October 8, 1936 – September 21, 2020
Ernest Andrades, 83, of Fenway Studios in Boston, Massachusetts, passed away unexpectedly after a brief illness on September 21, 2020.
Ernest was born in his home on Jenkins Place in Scituate, Massachusetts on October 8, 1936. He was the beloved son of the late John (De) Andrades born in Fogo, Cape Verde Islands and the late Clara (Fortes) Andrades Fernandes born in Bournedale, Massachusetts.
Ernest graduated from Scituate High School in 1955 and enlisted in the US Navy where he received an honorable discharge in 1959. He resided at the Fenway Studios, a National Historical Landmark, since the 1960s.
Ernest was an honor graduate and scholarship recipient for his talent from the School of Museum of Fine Arts in Boston, Massachusetts in 1968. He went on to become an accomplished artist in fine arts for painting, sculpture and photography. In his later years, he was passionate about and devoted to his work in abstract painting.
He studied privately under George Demetrios of Gloucester, Massachusetts in sculpture and figure design drawing. He received many commissions, awards, and scholarships for his work some of which include two (2) Ford Foundation Fellowships, The Mary Gorham Clough Scholarship, and the Clarissa Bartlett Traveling Scholarship. The latter sent him traveling throughout Europe; and this further cultivated his passion for travel and adventure throughout his life. He spent much time in Germany where he made many friends and developed an appreciation for its culture.
Locally, Ernest won Boit Prizes for painting, sculpture and sculpture-technical and the Dana Pond Prize for painting. He also received an honorable mention and first prize for painting from the Copley Society of Boston, first prize for painting from the Pembroke Arts Festival, and an honorable mention for color photography from the Brockton Arts Festival. He loved music, especially Jazz and Blues, and attended Jazz festivals around the world.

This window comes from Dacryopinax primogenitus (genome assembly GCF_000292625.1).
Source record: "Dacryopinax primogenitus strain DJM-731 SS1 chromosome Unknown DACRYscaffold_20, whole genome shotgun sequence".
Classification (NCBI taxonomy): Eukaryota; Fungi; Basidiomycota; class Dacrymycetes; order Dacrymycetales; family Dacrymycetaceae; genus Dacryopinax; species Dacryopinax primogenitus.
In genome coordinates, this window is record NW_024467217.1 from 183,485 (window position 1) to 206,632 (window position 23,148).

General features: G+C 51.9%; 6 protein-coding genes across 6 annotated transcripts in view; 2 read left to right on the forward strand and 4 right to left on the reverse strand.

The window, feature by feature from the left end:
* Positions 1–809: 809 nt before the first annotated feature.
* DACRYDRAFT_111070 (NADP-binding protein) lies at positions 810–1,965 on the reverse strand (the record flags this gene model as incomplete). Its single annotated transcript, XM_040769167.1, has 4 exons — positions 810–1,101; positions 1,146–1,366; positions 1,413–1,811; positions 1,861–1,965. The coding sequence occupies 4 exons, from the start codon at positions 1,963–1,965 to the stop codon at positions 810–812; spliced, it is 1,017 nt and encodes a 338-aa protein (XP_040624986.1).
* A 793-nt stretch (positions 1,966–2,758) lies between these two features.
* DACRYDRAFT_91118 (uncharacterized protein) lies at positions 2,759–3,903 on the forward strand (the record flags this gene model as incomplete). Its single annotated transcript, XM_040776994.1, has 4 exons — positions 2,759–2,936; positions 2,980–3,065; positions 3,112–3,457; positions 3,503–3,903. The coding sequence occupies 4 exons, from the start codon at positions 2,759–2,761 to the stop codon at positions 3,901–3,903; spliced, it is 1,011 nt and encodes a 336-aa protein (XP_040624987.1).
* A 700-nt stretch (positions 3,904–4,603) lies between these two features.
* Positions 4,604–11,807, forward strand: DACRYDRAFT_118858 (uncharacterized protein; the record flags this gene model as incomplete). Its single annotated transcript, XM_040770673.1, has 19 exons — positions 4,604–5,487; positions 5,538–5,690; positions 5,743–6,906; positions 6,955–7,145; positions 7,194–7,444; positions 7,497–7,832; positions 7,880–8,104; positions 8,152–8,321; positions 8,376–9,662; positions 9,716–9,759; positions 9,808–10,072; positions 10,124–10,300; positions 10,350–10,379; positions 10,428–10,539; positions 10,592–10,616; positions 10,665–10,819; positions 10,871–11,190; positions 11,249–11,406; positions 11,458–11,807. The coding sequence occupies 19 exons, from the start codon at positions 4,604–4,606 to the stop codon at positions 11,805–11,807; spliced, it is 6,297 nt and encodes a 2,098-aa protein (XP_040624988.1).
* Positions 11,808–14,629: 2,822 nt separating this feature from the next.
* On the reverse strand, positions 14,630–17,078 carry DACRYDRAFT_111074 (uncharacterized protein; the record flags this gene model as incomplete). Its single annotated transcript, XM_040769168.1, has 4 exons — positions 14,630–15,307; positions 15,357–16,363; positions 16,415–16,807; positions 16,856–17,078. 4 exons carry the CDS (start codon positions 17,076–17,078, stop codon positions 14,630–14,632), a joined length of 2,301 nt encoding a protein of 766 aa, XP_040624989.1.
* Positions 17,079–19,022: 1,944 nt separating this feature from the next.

Ernest was the devoted brother of the late Albert Andrades of Santa Ana, California and the late Katherine (Andrews/Andrades) Rogers of Scituate, Massachusetts. He was the loving uncle to Stephen, Renee, Michael, Leonard, Cynthia, Yvonne and Yvette. He is also survived by 11 grand nieces and nephews, 5 great grand nieces and nephews; extended family and dear friends locally and internationally.
In lieu of flowers and funeral services, the family requests that a tree be planted in his memory to honor his love for nature. Contributions in his memory can be made to the Arbor Day Foundation directly by Internet address: https://shop.arborday.org/trees-in-memory or by mail to: The Arbor Day Foundation, 211 N. 12th Street, Lincoln, NE 68508.
No public services are scheduled at this time. Receive a notification when services are updated.
October 12, 2020
I am sitting here enjoying the memories from his friends. What a blessing to have shared memiries with dear friends.
I would like to share a story my Uncle Ernie gave me. The way he described in detail was like painting a portrait.
As a young boy growing up on Jenkins Place, Greenbush (Scituate) in the 40s, all the children from the neighborhood would meet outside after breakfast or chores. They played outside getting messy and dirty all day. They knew it was time to return home by the smell of fresh home cooked meals bellowing out of the chimneys. It was like clock work...time for the children to return home for dinner. This was their life. Alot of play play, play.
One day as Uncle Ernie remembered, he went out as usual but no friends were around. It was strangely quiet. Where were they? He looked around and eventually found them all at a neighbor's house down the street. They were huddled in front of a TV set, the first in the neighborhood.
He perceived that the world would never be the same...since that particular day..
Uncle Ernie, you will always be my hero and inspiration...and Love is eternal. Selah
October 11, 2020